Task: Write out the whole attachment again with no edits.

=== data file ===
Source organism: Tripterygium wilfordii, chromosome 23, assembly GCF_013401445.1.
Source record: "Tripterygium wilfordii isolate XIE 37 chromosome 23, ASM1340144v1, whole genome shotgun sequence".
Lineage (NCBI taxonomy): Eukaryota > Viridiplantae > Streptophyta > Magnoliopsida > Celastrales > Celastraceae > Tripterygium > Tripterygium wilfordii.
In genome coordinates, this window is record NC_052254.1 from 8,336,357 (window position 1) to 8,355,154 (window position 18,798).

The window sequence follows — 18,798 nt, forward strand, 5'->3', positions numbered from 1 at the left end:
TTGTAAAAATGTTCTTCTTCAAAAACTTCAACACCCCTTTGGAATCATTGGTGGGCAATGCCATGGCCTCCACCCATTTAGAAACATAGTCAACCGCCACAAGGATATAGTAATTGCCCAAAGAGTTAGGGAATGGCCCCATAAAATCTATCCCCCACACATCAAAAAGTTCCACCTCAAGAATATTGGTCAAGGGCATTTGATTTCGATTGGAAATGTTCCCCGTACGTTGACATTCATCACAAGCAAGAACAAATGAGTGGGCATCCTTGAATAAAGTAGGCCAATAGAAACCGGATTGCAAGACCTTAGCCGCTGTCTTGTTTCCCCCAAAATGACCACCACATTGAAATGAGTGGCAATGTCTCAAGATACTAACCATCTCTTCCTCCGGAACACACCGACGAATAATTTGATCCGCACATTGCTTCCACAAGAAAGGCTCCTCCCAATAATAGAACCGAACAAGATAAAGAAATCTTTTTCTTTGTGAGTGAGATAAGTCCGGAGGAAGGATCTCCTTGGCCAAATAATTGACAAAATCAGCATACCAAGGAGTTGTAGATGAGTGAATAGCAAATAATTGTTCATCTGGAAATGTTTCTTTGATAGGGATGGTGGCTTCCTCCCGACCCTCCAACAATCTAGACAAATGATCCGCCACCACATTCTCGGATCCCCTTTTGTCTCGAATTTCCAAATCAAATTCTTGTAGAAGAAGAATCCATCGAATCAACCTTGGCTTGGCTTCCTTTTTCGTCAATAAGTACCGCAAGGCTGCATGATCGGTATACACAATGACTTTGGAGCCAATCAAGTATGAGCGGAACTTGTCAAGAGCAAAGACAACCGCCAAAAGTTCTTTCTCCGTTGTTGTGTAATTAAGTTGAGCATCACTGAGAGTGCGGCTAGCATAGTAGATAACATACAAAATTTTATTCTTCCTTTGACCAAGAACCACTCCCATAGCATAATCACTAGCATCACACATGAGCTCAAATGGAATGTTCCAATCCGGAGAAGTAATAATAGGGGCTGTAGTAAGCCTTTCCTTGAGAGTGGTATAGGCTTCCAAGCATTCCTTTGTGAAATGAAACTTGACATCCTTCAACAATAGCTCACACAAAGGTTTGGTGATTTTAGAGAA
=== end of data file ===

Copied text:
Source organism: Tripterygium wilfordii, chromosome 23, assembly GCF_013401445.1.
Source record: "Tripterygium wilfordii isolate XIE 37 chromosome 23, ASM1340144v1, whole genome shotgun sequence".
Lineage (NCBI taxonomy): Eukaryota > Viridiplantae > Streptophyta > Magnoliopsida > Celastrales > Celastraceae > Tripterygium > Tripterygium wilfordii.
In genome coordinates, this window is record NC_052254.1 from 8,336,357 (window position 1) to 8,355,154 (window position 18,798).

The window sequence follows — 18,798 nt, forward strand, 5'->3', positions numbered from 1 at the left end:
TTGTAAAAATGTTCTTCTTCAAAAACTTCAACACCCCTTTGGAATCATTGGTGGGCAATGCCATGGCCTCCACCCATTTAGAAACATAGTCAACCGCCACAAGGATATAGTAATTGCCCAAAGAGTTAGGGAATGGCCCCATAAAATCTATCCCCCACACATCAAAAAGTTCCACCTCAAGAATATTGGTCAAGGGCATTTGATTTCGATTGGAAATGTTCCCCGTACGTTGACATTCATCACAAGCAAGAACAAATGAGTGGGCATCCTTGAATAAAGTAGGCCAATAGAAACCGGATTGCAAGACCTTAGCCGCTGTCTTGTTTCCCCCAAAATGACCACCACATTGAAATGAGTGGCAATGTCTCAAGATACTAACCATCTCTTCCTCCGGAACACACCGACGAATAATTTGATCCGCACATTGCTTCCACAAGAAAGGCTCCTCCCAATAATAGAACCGAACAAGATAAAGAAATCTTTTTCTTTGTGAGTGAGATAAGTCCGGAGGAAGGATCTCCTTGGCCAAATAATTGACAAAATCAGCATACCAAGGAGTTGTAGATGAGTGAATAGCAAATAATTGTTCATCTGGAAATGTTTCTTTGATAGGGATGGTGGCTTCCTCCCGACCCTCCAACAATCTAGACAAATGATCCGCCACCACATTCTCGGATCCCCTTTTGTCTCGAATTTCCAAATCAAATTCTTGTAGAAGAAGAATCCATCGAATCAACCTTGGCTTGGCTTCCTTTTTCGTCAATAAGTACCGCAAGGCTGCATGATCGGTATACACAATGACTTTGGAGCCAATCAAGTATGAGCGGAACTTGTCAAGAGCAAAGACAACCGCCAAAAGTTCTTTCTCCGTTGTTGTGTAATTAAGTTGAGCATCACTGAGAGTGCGGCTAGCATAGTAGATAACATACAAAATTTTATTCTTCCTTTGACCAAGAACCACTCCCATAGCATAATCACTAGCATCACACATGAGCTCAAATGGAATGTTCCAATCCGGAGAAGTAATAATAGGGGCTGTAGTAAGCCTTTCCTTGAGAGTGGTATAGGCTTCCAAGCATTCCTTTGTGAAATGAAACTTGACATCCTTCAACAATAGCTCACACAAAGGTTTGGTGATTTTAGAGAA